David Glanz looks at the problems haunting Barack Obama in the face of swing against the Democrats in the mid-term elections
MORE THAN 130,000 workers lost their jobs across the US in September as a result of some 1500 mass lay-offs—retrenchments involving at least 50 staff. Almost a quarter of mass lay-offs were in manufacturing.
Barack Obama’s popularity rating is running at its lowest since he took office in January 2009. A Wall Street Journal/NBC News poll found that 62 percent of people felt the country was on the wrong track. Just one third thought the economy would get better over the next year.
It is statistics like those that help explain why Obama’s Democrats were taking a pounding in the mid-term elections taking place as Solidarity went to press.
Obama’s victory two years ago was won on the back of the slogan “Yes we can.” Now he seems likely to spend his next two years in office negotiating with the rival Republicans—a party increasingly influenced by the racist reactionaries known as the Tea Party.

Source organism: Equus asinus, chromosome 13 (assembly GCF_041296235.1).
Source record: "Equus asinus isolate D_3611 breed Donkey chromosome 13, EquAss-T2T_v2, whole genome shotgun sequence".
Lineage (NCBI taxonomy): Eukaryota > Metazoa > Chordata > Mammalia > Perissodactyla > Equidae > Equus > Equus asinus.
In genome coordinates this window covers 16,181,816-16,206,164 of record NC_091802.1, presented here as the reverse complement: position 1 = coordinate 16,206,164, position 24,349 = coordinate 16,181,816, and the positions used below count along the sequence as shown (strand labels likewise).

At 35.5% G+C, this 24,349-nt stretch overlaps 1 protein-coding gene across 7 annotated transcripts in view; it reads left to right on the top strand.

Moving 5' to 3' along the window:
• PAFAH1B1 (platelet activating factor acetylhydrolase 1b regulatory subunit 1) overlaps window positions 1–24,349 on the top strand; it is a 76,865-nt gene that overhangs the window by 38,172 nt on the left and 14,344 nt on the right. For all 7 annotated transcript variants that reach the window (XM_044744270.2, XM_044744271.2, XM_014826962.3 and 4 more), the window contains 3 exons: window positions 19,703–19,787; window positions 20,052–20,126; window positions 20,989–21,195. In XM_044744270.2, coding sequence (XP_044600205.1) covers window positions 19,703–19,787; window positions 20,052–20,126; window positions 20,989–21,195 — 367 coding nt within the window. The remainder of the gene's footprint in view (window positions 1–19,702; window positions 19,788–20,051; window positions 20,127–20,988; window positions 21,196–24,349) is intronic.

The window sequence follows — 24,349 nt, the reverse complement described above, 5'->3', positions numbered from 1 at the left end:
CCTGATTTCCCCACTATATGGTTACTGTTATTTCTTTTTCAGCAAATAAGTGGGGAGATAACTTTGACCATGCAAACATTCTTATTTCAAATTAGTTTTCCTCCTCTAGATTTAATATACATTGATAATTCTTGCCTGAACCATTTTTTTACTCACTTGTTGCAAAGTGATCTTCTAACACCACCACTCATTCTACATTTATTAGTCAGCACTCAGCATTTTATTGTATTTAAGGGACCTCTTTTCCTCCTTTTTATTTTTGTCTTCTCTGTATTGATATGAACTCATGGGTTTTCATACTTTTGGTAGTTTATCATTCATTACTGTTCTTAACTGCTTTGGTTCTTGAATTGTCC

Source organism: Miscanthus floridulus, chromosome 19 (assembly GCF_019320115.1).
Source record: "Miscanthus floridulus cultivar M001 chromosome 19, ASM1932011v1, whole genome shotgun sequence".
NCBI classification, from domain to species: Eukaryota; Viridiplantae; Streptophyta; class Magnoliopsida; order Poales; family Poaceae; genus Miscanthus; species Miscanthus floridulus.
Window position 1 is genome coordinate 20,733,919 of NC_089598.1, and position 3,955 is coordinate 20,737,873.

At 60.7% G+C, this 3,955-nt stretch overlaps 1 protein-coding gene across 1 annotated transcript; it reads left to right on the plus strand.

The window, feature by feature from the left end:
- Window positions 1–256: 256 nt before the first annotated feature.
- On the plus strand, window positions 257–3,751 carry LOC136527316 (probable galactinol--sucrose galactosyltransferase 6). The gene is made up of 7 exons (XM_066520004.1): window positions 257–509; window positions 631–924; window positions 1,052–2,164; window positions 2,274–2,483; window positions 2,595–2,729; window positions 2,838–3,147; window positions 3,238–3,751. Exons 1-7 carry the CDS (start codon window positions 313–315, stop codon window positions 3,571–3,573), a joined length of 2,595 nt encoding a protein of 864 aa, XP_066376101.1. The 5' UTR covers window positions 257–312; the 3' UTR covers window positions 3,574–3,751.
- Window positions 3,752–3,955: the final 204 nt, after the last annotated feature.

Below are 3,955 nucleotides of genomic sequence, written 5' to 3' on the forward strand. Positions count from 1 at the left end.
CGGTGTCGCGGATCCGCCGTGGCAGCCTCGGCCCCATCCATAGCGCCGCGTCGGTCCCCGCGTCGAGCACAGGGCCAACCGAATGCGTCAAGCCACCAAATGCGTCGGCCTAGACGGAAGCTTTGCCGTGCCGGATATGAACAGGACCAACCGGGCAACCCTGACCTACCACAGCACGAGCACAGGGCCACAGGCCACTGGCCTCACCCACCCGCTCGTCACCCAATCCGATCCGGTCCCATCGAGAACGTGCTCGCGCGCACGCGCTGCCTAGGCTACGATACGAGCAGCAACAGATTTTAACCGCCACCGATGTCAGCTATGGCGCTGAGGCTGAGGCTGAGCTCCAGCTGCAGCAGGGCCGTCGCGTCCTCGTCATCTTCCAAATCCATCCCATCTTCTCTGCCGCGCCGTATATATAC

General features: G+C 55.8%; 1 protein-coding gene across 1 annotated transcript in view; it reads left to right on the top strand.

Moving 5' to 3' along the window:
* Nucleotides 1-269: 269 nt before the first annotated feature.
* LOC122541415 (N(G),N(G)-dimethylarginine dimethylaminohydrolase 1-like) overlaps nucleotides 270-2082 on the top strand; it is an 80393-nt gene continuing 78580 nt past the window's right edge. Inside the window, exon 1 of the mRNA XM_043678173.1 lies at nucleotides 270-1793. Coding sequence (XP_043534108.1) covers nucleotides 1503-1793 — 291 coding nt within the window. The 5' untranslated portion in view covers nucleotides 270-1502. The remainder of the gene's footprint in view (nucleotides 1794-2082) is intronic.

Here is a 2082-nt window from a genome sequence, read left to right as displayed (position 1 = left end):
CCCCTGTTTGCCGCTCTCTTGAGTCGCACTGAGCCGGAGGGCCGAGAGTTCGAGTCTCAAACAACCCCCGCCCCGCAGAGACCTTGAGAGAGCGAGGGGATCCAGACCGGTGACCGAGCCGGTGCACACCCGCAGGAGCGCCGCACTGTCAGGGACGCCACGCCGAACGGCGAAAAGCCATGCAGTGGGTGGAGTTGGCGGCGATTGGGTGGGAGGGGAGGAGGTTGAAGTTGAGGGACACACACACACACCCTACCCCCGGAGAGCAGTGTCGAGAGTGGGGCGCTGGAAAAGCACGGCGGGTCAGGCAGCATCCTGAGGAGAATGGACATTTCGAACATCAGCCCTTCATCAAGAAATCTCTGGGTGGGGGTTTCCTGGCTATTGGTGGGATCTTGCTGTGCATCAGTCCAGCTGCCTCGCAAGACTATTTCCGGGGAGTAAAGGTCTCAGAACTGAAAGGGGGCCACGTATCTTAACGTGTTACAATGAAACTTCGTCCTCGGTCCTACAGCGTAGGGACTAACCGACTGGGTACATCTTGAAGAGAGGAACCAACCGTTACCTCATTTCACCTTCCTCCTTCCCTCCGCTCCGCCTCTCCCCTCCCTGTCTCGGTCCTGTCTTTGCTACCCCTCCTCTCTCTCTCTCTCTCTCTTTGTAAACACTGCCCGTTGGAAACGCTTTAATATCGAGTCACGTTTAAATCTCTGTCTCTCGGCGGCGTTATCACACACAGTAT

What has happened to a presidency that was characterised by Obama’s iconic image, twinned with the word Hope? Why has the mass, grassroots movement that brought Obama to office been replaced by the Tea Party phenomenon and the folksy rantings of Sarah Palin?
The answer can be found in four factors.
The first is the economy, which suffered a catastrophic decline as a result of the Global Financial Crisis. In 2008-09, the US economy went through four quarters of shrinkage—almost 7 per cent in the final quarter of 2008 alone.
Today, it is growing, but the damage is very deep and the turnaround slow. The national unemployment rate was 9.6 per cent in September, down only 0.2 per cent on a year earlier. The picture is uneven. In the West, unemployment was 10.9 per cent in September, a rise of 0.3 per cent on a year before.
In late 2008, the US Congress approved a $US700 billion package to bail out the financial sector. Money was also put into jobs programs. But the impact was shallow and looks like it has not been sustained. In the first quarter this year, the economy grew at an annualised rate of 3.7 per cent. In the second, growth slowed to 1.7 per cent. In August, governments at all levels across the country slashed their wages bill by $US5.2 billion.